Success in fundraisers is invariably related to return on investment (ROI). While a campaign may be fun and attract a lot of attention, ultimately, performance drives interest and continuity.
Fourteen percent of participating nonprofits took the post-event Give to the Max Day survey. Eighty-seven percent of surveyed nonprofits said they were likely to participate again. Further, 60 percent said they would take the giving day concept and apply lessons learned to their topic-specific fundraiser (for example, a giving contest focused specifically on efforts to end malaria).
Thirty-nine percent of nonprofits who took the survey raised $2,500 or more, faring better than the average Give to the Max Day: Greater Washington nonprofit. The average amount raised by a participating nonprofit was $1,681.
“Give to the Max Day was a great idea,” said Jessica Hazlett, Development Systems Manager at the Corcoran Gallery of Art. “There was some conversation within the organization about whether or not we could fundraise online like this without Give to the Max Day. I am not sure we can do it the same way. The challenge and the competition made a big difference.”
Give to the Max Day Success versus other Fundraisers
Respondent data also shows that nonprofits’ Give to the Max Day efforts resulted in fundraising totals that rivaled results from their prior best one-time giving campaign. Sixty-nine percent of survey respondents said they had raised $500 or more, 37 percent raised $2,500 or more, and 20 percent raised $5,000 or more. In prior online fundraisers, 64 percent of respondents said they had topped out at $500 or greater, 41 percent raised $2,500 or more, and 28 percent raised $5,000 or more.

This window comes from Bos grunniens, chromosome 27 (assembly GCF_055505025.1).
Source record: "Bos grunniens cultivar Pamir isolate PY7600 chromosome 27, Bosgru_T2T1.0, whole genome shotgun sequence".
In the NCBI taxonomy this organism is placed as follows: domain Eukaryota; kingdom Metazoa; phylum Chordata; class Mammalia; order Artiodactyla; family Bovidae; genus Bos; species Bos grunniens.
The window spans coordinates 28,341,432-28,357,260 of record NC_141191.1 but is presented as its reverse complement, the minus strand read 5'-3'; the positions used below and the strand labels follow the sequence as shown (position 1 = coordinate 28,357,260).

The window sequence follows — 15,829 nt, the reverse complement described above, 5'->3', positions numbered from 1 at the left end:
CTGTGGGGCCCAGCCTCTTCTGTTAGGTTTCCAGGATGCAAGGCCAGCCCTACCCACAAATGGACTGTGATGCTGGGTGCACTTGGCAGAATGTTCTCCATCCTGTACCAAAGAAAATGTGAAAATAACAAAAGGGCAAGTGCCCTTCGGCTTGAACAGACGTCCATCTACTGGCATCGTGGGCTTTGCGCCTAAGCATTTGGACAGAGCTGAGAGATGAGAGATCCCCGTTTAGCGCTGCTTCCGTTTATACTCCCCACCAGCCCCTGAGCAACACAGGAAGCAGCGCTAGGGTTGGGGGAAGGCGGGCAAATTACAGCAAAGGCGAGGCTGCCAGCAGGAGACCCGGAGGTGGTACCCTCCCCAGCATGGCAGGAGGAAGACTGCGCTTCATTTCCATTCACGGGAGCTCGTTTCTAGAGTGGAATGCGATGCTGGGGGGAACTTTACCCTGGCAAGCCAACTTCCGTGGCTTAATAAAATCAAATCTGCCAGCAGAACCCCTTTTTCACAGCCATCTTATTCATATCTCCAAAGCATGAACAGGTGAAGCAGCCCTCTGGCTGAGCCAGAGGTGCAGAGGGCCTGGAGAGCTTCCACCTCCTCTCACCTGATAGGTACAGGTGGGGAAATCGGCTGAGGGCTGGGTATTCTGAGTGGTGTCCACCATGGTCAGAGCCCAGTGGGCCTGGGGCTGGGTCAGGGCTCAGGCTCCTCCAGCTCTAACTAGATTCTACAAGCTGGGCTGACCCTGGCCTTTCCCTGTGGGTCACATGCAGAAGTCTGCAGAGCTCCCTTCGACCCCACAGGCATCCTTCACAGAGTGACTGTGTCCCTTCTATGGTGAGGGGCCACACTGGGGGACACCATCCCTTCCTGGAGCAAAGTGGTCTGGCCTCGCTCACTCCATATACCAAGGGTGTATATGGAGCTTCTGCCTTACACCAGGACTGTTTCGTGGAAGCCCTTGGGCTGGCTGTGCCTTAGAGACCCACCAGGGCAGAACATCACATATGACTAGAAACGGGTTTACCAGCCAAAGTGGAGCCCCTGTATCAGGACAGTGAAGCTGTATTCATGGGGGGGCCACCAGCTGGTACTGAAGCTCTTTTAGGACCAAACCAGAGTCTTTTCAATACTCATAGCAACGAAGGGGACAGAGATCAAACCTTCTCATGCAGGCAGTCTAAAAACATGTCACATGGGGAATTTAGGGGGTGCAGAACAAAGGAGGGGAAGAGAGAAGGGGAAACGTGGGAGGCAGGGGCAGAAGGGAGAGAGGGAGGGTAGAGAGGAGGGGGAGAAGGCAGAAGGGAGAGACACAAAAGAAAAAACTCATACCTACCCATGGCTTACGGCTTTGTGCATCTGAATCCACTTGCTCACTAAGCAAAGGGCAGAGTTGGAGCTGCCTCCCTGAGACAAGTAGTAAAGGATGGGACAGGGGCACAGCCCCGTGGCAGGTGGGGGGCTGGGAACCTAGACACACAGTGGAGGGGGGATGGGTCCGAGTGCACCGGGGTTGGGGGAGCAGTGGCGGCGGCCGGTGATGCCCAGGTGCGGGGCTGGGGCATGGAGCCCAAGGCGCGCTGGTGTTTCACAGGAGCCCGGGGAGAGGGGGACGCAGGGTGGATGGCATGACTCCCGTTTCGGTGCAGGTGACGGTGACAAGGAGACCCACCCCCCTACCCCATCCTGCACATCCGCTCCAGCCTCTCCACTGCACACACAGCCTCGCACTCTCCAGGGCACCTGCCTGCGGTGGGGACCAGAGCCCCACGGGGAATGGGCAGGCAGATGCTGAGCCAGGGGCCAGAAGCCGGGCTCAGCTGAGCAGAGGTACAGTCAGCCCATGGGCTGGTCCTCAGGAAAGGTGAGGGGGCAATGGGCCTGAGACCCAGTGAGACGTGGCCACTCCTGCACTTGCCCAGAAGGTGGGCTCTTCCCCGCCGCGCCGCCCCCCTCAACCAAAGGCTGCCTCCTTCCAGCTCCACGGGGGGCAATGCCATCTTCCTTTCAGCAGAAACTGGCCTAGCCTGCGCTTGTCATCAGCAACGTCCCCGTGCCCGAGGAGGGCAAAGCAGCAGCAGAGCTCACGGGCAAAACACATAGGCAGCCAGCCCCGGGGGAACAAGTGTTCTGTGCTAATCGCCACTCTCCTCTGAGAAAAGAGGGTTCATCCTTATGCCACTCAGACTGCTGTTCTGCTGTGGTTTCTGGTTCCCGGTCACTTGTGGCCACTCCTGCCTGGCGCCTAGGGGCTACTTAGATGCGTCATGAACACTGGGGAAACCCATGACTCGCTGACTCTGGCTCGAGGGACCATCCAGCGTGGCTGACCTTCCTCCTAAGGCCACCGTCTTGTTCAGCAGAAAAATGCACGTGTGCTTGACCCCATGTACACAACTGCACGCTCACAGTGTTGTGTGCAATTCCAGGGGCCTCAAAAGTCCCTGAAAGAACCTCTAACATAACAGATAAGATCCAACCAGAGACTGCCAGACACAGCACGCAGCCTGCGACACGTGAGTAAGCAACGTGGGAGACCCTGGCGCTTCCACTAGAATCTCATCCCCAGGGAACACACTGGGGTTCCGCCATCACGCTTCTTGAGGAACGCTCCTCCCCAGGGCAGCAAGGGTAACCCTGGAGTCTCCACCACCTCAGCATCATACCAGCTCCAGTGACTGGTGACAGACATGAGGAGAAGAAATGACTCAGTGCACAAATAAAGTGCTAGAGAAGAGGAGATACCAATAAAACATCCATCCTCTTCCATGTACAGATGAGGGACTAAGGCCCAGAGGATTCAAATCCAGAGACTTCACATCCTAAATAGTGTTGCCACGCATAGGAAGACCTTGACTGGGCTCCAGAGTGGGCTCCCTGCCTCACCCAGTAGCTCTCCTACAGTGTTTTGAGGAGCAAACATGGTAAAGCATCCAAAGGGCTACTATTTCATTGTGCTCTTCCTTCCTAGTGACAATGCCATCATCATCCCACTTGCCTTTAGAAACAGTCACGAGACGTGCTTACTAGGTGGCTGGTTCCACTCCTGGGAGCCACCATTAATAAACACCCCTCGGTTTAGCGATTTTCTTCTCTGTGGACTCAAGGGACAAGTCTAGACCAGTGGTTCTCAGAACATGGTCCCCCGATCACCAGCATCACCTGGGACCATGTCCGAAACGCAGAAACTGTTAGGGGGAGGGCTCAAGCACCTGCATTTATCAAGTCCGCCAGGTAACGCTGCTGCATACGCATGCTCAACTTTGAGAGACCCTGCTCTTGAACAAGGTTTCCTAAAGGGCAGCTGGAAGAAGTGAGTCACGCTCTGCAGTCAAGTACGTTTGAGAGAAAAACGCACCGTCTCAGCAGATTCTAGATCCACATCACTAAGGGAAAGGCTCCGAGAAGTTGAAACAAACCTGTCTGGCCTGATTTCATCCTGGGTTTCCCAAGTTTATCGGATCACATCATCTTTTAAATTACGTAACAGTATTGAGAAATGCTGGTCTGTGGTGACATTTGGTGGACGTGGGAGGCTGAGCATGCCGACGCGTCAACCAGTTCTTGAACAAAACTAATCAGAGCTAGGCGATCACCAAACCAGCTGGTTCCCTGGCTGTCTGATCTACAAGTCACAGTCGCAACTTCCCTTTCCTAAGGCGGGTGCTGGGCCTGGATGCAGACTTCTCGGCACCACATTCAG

The giving day did more than just raise money for nonprofits. Fifty-eight percent of nonprofits recruited new donors, and 56 percent said they increased public awareness of their organizations among people in the region. The public relations value was also validated by the 96 percent of surveyed donors who said they would give more money in the future to participating nonprofits.
“We’re a pretty small player in the Washington, DC, nonprofit community,” said Andrea Messina, former director of development and communications, For Love of Children. “Now everyone is talking about us. We’re the winners. Give to the Max Day provided a huge public relations value for us.”
Nonprofit Resource Requirements
Most nonprofits did not spend a great amount of time on the contest— 89 percent spent 30 hours or less, and 60 percent spent 10 hours or less. However, there was a correlation between time spent and success in fundraising. Sixty-two percent of nonprofits who spent 10 to 30 hours on the contest raised $2,500 or more, and 67 percent who spent more than 30 hours raised $2,500 or more. Conversely, only 23 percent of those nonprofits that spent less than 10 hours netted $2,500 or more.
Only 31 percent of respondents reported creating special messaging for the Give to the Max Day campaign. Most preferred to leverage communications created by the contest organizers; several of the winners did not create their own unique story, and found the event’s publicity to be enough of an umbrella for their marketing efforts.
A popular nonprofit, Miriam’s Kitchen, said at a Social Media Club event hosted by organizers that they didn’t invest in the event because it conflicted with their annual fundraiser. Forty-five percent of nonprofit survey respondents agreed with Miriam’s Kitchen’s statement, stating that Give to the Max Day presented a conflict with other fundraising activities happening around the same time. Sixty-one percent of nonprofits also asked for more awards with higher dollars available to participants.